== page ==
Another pair that is most advantageous to split. Being dealt two Aces is not exactly the most normal of hands and it is probably the most fluid.
Obviously you do not want to play both Aces as 11’s since your hand total would be 22 and a bust. The other non-split option is to reduce one Ace to a 1, but then you hand total is 12—another stiff hand that is more difficult to win with.
A hard 12 is tricky because basic strategy says to stand if faced with a dealer’s 4-6. And while you will not lose every single time against those three up cards, you are defiantly the underdog in those instances.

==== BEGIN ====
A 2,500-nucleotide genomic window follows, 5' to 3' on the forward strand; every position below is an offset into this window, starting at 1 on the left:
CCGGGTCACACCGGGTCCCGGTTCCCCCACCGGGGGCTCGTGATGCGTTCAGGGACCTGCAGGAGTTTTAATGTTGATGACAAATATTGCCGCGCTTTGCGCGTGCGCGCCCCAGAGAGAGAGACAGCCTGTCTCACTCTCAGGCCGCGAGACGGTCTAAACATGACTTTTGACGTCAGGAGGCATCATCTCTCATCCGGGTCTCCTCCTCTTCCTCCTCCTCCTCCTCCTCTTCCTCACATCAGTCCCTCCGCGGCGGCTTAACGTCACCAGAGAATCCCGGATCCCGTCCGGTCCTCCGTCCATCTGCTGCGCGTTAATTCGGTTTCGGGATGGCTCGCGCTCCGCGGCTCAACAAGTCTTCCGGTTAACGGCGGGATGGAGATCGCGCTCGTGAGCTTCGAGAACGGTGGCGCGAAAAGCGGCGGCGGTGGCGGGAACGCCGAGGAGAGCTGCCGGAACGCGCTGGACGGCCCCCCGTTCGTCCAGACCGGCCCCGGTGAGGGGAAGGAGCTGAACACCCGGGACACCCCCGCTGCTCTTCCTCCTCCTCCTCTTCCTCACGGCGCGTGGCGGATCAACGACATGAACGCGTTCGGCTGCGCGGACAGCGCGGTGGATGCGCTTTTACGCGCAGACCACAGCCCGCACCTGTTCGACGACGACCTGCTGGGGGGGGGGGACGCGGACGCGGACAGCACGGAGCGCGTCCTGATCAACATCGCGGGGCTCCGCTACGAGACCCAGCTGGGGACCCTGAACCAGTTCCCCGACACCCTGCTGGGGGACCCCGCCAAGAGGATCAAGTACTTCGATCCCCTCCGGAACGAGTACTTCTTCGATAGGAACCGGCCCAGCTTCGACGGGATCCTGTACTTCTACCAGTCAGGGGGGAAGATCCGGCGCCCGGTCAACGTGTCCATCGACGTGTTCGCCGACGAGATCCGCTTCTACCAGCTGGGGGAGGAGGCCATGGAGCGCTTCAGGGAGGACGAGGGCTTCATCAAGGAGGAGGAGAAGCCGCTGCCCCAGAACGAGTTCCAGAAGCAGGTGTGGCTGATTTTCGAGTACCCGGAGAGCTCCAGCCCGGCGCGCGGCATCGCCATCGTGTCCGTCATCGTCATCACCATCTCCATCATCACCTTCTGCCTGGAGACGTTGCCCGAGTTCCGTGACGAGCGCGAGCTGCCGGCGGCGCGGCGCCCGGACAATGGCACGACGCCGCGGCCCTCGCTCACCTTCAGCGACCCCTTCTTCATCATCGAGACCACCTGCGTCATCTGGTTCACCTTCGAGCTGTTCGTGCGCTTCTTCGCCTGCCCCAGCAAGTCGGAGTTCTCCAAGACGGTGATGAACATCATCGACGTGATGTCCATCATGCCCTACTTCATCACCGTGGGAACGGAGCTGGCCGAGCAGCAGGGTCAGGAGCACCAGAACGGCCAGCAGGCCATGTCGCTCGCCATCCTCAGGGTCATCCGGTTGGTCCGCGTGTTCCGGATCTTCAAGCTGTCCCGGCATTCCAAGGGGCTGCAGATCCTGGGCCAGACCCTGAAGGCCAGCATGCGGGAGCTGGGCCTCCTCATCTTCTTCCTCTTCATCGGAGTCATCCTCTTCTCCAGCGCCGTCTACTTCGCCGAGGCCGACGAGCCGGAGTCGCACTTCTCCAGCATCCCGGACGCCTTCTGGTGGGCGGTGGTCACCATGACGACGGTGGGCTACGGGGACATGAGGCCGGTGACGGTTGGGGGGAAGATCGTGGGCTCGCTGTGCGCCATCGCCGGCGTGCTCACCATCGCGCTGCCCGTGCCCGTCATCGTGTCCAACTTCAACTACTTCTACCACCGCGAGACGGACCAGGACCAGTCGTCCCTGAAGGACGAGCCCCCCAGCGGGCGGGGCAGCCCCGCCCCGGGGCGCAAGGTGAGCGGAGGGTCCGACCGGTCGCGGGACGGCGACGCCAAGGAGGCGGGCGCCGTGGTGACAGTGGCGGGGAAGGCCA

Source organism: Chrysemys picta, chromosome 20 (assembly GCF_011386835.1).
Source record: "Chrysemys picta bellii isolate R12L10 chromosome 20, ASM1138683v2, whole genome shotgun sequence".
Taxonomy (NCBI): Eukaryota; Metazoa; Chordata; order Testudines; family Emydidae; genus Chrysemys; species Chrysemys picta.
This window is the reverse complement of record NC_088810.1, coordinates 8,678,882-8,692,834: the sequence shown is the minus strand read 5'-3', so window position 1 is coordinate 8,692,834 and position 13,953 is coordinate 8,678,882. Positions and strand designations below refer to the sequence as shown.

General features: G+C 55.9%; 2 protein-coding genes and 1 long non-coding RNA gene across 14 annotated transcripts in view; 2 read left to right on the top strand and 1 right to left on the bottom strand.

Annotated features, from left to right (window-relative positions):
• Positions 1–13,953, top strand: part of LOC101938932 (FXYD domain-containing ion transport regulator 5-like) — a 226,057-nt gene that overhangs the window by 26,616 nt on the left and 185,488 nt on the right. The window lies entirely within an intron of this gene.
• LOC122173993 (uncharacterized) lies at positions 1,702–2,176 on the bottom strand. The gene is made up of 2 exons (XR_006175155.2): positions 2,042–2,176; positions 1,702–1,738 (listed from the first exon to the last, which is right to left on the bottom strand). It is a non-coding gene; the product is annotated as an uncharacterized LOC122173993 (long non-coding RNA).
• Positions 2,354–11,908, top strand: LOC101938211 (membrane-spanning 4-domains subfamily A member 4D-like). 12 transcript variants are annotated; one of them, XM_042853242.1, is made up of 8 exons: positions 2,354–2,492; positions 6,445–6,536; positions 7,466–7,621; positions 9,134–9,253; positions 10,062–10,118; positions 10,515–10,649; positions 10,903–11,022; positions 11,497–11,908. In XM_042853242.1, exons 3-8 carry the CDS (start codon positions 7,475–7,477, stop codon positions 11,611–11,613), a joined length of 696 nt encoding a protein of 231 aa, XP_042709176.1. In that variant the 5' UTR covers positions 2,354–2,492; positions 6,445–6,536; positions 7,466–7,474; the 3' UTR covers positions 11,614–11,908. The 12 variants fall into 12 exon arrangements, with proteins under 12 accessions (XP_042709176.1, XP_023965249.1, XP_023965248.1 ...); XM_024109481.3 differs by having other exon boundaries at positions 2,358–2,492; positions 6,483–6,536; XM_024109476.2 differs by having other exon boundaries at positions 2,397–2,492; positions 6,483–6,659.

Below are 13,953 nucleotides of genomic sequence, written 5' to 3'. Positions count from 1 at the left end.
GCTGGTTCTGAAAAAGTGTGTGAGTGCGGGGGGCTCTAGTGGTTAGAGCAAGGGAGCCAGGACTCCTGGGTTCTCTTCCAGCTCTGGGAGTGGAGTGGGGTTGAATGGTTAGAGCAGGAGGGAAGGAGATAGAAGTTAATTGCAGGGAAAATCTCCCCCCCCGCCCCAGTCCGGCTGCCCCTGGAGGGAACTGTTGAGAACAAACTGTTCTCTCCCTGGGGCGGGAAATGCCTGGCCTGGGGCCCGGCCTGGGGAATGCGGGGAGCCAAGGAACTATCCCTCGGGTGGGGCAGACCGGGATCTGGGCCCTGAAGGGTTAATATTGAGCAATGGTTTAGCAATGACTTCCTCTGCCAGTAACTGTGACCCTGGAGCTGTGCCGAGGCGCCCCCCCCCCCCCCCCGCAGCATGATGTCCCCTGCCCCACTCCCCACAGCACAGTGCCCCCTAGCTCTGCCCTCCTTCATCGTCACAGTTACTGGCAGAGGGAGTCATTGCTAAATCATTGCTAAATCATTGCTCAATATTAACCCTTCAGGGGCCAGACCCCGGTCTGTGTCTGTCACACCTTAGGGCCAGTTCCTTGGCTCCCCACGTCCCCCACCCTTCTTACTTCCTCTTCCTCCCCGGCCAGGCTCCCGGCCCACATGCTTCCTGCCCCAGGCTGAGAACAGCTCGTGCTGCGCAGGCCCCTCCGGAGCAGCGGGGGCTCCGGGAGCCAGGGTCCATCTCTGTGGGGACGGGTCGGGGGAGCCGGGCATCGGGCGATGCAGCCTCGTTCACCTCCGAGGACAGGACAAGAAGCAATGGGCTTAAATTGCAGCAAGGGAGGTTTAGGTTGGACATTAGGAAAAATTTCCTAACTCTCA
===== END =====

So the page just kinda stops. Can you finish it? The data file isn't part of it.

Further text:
So if there is another way out of being stuck with a hard 12 why not take it? Doubling your original wager and splitting those Aces will allow you to start two new hands, each with its own Ace.
The advantage is that you will be playing with two hands that each have a second chance built in. A third chance really when you count splitting them as the second chance to your hand—that makes reducing to a 1 as a fallback the hands’ third chances.
By splitting your Aces into their own hands you are playing with two soft hands. This is advantageous because if you hit one too high you can reduce the Ace from 11 to 1 and still have a shot at creating a good hand. Whereas if you were to split any other pair you do not have that fallback ability to reduce the value of a card like the Ace allows.
Being able to split a pair of Aces and then playing them as soft hands—with the ability to reduce the value of the Ace if necessary—is what makes splitting a pair of Aces so advantageous.